THROUGH THE KEYHOLE: Inside the home of Torrington artist Shan Miller
YOU will always find her in the kitchen at parties. And the rest of the week? Quite probably in the kitchen as well.
It's the heart of her home. Not in the conventional sense. You're unlikely to encounter the domestic vision of freshly iced cupcakes or the aroma of warm bread wafting from her paint-splashed oven.
Yet it's here that artist Shan Miller will sit at a tiny wooden table amid her joyous jumble of personal paraphernalia, and paint her stupendously large and much-loved pictures and portraits.
"This is where people will find me, always at my little table surrounded by clutter," she says. "My home is a safe little dusty haven full of things."
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An alchemy certainly takes place in this kitchen but it's not of the traditional culinary kind.
The intimate, familiar space is where ideas transform into art, the crazy clutter working as a catalyst.
"My mother will sometimes say, 'let me get at the kitchen, let me paint the walls'," she says. "But I always think, 'No, all this graffiti was from parties from about 20 years ago. It's all evidence of a good time'. It's my inspiration."
As an artist, Shan's aware of not getting stuck in a comfort zone, yet she could never conceive of moving house.
"If I ever did I would still have to have access to this kitchen," she laughs.
The whole of her Torrington home overflows with a goulash of textures, colours and crazy, quirky and exotic things she has picked up in markets or collected on travels. It feeds into a non-stop creativity.
"The worst thing for me would be minimal decor," she says. "I feel uncomfortable with it. Anything that's not cluttered, like this, to me feels like a hospital waiting room."
She admits to the occasional clash with friends when she's given unwanted suggestions on how they might colour up their life.
"For me it's about being larger than life, that's why I started to paint big. It's all about making whatever you've got larger than ever.
"People tend to worry if they are going too far or if they are getting too big for themselves. My attitude is you are never big enough. You've just got to keep pushing those boundaries."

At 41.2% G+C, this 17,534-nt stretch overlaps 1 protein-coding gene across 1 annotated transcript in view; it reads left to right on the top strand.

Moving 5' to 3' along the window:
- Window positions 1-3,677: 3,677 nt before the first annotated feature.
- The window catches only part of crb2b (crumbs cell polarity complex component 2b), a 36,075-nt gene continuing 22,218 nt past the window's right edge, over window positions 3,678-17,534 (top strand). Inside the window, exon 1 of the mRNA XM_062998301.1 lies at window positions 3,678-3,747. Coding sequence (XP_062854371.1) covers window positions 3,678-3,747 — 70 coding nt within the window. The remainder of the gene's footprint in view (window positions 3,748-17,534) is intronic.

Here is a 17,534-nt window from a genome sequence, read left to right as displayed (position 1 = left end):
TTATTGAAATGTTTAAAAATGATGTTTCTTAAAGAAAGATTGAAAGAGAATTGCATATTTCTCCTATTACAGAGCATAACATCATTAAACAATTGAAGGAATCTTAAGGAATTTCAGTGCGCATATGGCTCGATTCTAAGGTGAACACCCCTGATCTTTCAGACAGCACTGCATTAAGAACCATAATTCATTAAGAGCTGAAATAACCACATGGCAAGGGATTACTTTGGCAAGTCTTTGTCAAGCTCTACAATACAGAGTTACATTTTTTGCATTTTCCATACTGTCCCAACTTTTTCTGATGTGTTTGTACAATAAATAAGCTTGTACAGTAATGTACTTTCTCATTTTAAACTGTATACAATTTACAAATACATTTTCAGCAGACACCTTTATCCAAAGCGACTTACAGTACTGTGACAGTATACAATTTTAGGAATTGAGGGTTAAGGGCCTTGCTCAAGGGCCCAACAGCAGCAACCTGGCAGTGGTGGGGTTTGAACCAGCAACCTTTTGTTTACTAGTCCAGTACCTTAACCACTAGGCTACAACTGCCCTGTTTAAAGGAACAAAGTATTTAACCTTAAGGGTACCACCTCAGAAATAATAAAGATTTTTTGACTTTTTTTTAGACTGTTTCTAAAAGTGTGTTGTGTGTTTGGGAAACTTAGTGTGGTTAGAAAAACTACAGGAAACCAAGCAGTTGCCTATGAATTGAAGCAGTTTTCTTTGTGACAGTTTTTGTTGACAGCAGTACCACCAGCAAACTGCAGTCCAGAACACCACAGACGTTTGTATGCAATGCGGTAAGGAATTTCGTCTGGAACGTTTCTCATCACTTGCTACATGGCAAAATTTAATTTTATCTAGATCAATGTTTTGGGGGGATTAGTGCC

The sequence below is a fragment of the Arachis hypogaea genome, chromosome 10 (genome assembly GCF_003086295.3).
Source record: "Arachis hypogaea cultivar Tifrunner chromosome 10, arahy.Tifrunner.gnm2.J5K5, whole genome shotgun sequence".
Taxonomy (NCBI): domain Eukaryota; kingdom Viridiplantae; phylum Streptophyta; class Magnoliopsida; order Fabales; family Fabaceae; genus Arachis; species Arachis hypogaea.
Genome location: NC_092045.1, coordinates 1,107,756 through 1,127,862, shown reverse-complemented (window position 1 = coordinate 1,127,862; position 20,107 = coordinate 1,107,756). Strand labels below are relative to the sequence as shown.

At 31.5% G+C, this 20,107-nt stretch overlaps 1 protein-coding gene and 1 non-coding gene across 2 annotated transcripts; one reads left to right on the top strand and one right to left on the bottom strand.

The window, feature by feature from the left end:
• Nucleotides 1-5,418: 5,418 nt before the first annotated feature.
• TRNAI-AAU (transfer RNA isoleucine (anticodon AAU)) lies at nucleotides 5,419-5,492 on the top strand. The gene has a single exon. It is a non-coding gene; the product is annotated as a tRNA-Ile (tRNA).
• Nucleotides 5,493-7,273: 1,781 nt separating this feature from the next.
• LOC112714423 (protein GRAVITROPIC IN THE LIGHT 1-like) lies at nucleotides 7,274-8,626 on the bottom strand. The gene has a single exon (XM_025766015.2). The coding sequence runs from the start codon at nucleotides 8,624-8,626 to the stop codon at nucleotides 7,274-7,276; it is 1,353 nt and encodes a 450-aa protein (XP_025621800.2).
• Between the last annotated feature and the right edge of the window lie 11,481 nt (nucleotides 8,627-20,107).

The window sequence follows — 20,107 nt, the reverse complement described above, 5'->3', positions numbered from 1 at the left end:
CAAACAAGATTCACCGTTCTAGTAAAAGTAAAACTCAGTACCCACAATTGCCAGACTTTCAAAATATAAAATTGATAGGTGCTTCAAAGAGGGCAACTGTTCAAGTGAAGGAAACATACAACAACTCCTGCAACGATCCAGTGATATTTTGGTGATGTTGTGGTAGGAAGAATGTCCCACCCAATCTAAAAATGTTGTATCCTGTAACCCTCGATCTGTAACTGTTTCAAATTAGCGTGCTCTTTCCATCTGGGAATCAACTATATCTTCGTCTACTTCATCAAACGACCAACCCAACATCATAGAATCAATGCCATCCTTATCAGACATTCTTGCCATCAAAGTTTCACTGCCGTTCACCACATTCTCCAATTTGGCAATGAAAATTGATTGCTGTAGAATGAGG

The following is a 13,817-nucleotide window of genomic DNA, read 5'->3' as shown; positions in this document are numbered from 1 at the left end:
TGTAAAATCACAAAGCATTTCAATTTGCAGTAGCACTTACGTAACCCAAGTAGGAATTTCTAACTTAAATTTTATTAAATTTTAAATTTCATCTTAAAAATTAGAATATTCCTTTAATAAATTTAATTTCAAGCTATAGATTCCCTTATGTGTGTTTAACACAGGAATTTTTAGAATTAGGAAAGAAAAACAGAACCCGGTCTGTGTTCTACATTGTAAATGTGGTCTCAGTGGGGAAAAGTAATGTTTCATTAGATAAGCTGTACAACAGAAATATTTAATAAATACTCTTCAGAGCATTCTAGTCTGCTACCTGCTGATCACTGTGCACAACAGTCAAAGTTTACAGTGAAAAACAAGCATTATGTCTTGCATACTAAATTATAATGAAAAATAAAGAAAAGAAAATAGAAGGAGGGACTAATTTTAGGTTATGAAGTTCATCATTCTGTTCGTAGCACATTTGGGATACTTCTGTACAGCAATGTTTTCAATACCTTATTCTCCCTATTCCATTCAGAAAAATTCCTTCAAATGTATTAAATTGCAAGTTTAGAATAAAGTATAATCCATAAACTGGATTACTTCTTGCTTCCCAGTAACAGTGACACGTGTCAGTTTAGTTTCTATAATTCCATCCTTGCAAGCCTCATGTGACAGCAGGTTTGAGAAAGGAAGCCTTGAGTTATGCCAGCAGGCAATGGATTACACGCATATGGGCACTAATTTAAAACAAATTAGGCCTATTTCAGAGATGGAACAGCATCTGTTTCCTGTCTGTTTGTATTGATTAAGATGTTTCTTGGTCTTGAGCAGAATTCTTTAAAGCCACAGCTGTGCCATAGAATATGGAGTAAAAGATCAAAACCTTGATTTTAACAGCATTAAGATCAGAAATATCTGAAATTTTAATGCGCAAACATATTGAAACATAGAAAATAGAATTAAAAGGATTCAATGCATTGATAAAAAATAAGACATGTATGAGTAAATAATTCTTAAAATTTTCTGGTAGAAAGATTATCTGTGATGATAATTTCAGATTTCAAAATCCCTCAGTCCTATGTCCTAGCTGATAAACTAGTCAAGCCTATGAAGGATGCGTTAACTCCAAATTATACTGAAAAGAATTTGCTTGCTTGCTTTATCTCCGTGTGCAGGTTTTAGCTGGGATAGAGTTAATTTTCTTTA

Her attic room would be every dreamy little girl's magical dressing up parlour. There are theatrical and vintage clothes shoes, feathers, boas, hats; all glittery, vibrant and showy, in a fabulous jumble beneath the rafters.
Shan can find herself sitting for hours customising vintage outfits for actors, dancers or anyone who wants help with styling. She's currently refashioning a set of retro hats for a troupe of burlesque dancers from South Devon.
The artist, whose life-sized and life-like portraits of people and animals are immensely popular, doesn't own a TV. Quite frankly she wouldn't have time to watch it. When she's not painting, customising costumes, styling performers for videos, dancing at festivals with the band LionStar or life modelling, she can be found at Faux Arts, an alternative gallery she set up in an 18th century grain mill, which also houses a leper museum.
"As a kid I was always on my own and always making things, pulling things apart and putting it back together again. I have never been bored. Ever. It's not possible for me. I don't think you can be if you are thoroughly curious about things."
Shan's home is fascinating and gloriously fun. From risqué paintings and a black crow perching ominously on the mantelpiece (left over from the Christmas decorations) to safari animals adorning the banisters, there's nothing too earnest about it.
So how would she describe her decorating style?
"Apart from the usual eclectic? Insane probably," she laughs.